Rental yield = 2.4% ( ₹2.4 lakh / ₹1 crore)
Home loan rate 9% - Rental yield 2.4% = 6.6%
This means the price is expensive right now.
Is there potential for future development in your chosen area?
A property's return potential is highly dependent on its location, neighbourhood, amenities, connectivity, and future development prospects. This includes:
- Current access to facilities like offices, schools, hospitals, malls and markets, and transportation hubs
- Connectivity to major roads, highways, and public transportation etc.
- Future developments like planned public or private infrastructure projects, metro rail, flyovers, schools, markets, hospitals etc.
These factors will help you assess the scope for future development when purchasing real estate.
Where are you in the real estate cycle?
Understanding the real estate cycle is important to know if the price is right and what to expect as future appreciation. Real estate prices typically experience cycles characterised by a period of upward momentum lasting 7-10 years, followed by a subsequent downturn.
So, ‘WHEN’ you enter the real estate cycle is a key determinant of your long term returns.
In the chart below we can see the last 20 years returns from an investment in real estate,
2002-2011 - 16% annualised returns (up-cycle)
2012-2021 - 4% annualised returns (down-cycle)
As seen above, it is better to buy at the early stages of the real estate cycle.
How do we know it is the early stages of the next up-cycle?
Here are some factors to identify this:
Low past returns - if the prices have been stagnant (time correction) or declined over the last 7-10 years. Check for early signs of a price pick up.
Low supply - Unsold inventory is reducing and there are few or no new real estate project announcements.
Low home loan rates - If home loan rates are low compared to the last 20 year history.
Improving demand - led by better affordability - higher salaries, lower interest rates and lower house prices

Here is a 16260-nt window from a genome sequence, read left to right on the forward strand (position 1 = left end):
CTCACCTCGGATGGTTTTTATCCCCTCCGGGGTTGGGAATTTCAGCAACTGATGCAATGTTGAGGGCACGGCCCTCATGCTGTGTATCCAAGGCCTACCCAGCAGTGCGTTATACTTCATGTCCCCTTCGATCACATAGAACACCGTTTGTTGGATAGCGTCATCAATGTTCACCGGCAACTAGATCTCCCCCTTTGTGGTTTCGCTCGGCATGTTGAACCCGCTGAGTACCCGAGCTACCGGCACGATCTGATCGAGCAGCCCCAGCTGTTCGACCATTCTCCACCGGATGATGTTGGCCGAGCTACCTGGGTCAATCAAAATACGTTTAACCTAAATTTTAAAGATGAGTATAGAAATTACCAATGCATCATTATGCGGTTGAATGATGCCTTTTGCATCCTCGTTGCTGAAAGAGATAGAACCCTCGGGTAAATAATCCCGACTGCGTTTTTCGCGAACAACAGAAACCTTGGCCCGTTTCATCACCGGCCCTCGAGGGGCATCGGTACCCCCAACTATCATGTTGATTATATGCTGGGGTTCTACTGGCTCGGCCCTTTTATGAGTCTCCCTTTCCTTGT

Together, these factors provide an indication of the early stage of an up-cycle.
In short, the price is right if
- The difference betweenhome loan rate and rental yields does not exceed 6% (>6% is expensive).
- The area has potentialforfuture development and price appreciation.
- You are investing at theearly stage of the real estate cycle.
If any of the above conditions are not met, then it means the price is not right.
So, what happens when the price is not right?
You will have towait longer to buy the right property or look out formore options with the right price.
But, even when the price is not right and you still want to buy a house, what to do?
- Be clear that this is now an emotional decision - the emotional returns are qualitative and cannot be precisely measured.
- You shouldn’t regret if you end up with lower returns in future when compared to other investment opportunities (as it doesn’t include the emotional returns).
Once you come to terms with the above two realities, you can go ahead and still buy the home though the price is not favourable.
Summing it up… Visually!
An overview of this simple framework can be found in the visual flowchart below.
Jiral Mehta is Senior Research Analyst, FundsIndia